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Lorraine Hansberry profiled in PBS series American Masters

Barrier-breaking playwright attended UW–Madison.

Lorraine Hansberry

MADISON, WI (February 17, 2018) — PBS will launch season 32 of its American Masters series with a new documentary, Lorraine Hansberry: Sighted Eyes/Feeling Heart. This first in-depth presentation of Hansberry’s complex life will premiere on Friday, Jan. 19, at 8 p.m. on the Wisconsin Channel of Wisconsin Public Television.

Lorraine Hansberry became the first African American female playwright to make it to Broadway when her groundbreaking play, A Raisin in the Sun, opened in 1959. That play came from a place deep within her soul.

Hansberry was evoking her own harsh experience as part of a black family moving into an all-white Chicago neighborhood. She was raised in a culture of activism: her father pushed back against restrictive covenants that spawned segregated housing areas until a Supreme Court ruling led to an end to such practices.

Hansberry majored in art when she first enrolled at the University of Wisconsin, but her desire to speak out never wavered. A classmate remembered her as “the only girl I knew who could whip together a fresh picket sign with her own hands, at a moment’s notice, for any cause or occasion.” She thrived in her humanities classes but struggled with the sciences, and she left Madison for New York City after two years. She worked for a progressive African American newspaper and contributed letters to a lesbian magazine, although, fearing a backlash, she signed them using only her initials.

Not content to be a lone voice in the fight for equality, Hansberry once said, “The acceptance of our present condition is the only form of extremism which discredits us before our children.”

Hansberry’s play is named for a line in a Langston Hughes poem: “What happens to a dream deferred? Does it dry up like a raisin in the sun?” It sparked attention on opening night — and long after. “Never before, in the entire history of the American theater, had so much of the truth of black people’s lives been seen on the stage,” James Baldwin wrote. Raisin reached broader audiences in 1961 when a film version starring Sidney Poitier hit theaters. It was produced twice for television, and it had two runs on Broadway.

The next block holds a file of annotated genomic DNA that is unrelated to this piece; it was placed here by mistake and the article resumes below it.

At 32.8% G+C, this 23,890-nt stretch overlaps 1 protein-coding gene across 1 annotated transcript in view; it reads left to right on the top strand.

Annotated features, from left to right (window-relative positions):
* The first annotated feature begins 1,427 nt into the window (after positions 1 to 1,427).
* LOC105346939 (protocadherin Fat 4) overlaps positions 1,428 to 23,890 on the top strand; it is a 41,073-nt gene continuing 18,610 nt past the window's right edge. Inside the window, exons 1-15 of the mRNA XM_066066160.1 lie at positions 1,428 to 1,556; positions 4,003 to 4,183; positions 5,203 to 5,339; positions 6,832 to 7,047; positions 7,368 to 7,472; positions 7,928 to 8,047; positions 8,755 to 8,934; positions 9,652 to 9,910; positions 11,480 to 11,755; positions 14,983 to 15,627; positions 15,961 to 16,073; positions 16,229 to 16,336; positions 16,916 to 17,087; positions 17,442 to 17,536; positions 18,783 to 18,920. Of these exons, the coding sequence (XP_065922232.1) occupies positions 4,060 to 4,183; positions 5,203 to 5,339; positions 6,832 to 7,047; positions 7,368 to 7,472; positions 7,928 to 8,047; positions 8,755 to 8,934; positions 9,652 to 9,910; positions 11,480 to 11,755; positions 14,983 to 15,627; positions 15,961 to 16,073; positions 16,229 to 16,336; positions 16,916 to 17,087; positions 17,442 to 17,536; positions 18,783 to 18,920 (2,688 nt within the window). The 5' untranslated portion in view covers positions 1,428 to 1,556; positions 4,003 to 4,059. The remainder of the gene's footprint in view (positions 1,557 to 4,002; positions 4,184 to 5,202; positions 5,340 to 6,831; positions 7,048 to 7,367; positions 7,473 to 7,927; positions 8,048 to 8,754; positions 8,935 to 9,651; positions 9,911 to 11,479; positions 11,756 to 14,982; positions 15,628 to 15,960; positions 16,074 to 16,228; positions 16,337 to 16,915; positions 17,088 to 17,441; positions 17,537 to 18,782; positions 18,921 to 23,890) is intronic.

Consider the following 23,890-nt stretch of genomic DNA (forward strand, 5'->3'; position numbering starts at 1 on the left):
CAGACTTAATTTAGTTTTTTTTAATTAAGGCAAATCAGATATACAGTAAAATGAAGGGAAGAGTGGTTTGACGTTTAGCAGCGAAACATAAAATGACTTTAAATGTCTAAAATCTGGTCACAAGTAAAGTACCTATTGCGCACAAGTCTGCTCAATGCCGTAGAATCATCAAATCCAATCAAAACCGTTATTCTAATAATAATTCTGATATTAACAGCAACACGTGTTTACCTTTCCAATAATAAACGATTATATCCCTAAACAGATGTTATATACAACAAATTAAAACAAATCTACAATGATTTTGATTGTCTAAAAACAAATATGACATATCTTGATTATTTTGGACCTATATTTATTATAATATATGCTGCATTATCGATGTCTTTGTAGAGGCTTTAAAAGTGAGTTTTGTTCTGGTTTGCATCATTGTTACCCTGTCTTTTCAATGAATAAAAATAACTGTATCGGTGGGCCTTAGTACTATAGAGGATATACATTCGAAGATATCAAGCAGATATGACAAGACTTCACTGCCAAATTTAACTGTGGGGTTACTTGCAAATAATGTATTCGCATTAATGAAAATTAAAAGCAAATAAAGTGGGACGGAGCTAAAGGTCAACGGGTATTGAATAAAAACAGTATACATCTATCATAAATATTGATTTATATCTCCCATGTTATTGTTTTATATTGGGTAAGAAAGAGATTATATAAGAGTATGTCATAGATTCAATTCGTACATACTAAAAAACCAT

Hansberry died of cancer at age 34. She is among the UW-Madison alumni highlighted in the more than 50 exhibits in the Wisconsin Alumni Association’s Alumni Park, which opened on Oct. 6, 2017. The park is located between Memorial Union and the Red Gym on the UW–Madison campus and is open year-round. For more information and a virtual tour of the park, please visit

The American Masters documentary by filmmaker and Peabody Award recipient Tracy Heather Strain uses Hansberry’s personal papers and archives, including home movies and rare photos, as source material. The film explores many facets of Hansberry’s childhood, future art, and activism. Family, friends, and colleagues — including Sidney Poitier, Ruby Dee, Harry Belafonte, her sister Mamie Hansberry, Lloyd Richards, Amiri Baraka, and Louis Gossett Jr. — all share their personal memories of Hansberry, offering an intimate look at a woman who was, as Poitier says in the film, “reaching into the essence of who we were, who we are, and where we came from.”

Here is a listing of the scheduled airing of the American Masters production of Lorraine Hansberry: Sighted Eyes/Feeling Heart:

  • Friday, Jan. 19
    8 p.m. on the Wisconsin Channel
  • Friday, Jan. 19
    11 p.m. on the Wisconsin Channel
  • Saturday, Jan. 20
    3 p.m. on the Wisconsin Channel
  • Sunday, Jan. 21
    3 p.m. on Wisconsin Public Television
  • Thursday, Jan. 25
    3 a.m. on the Wisconsin Channel
  • Sunday, Feb. 4
    11 a.m. on Wisconsin Public Television

Media Information

Contact: Tod Pritchard,, 608-609-5217, @WisAlumni

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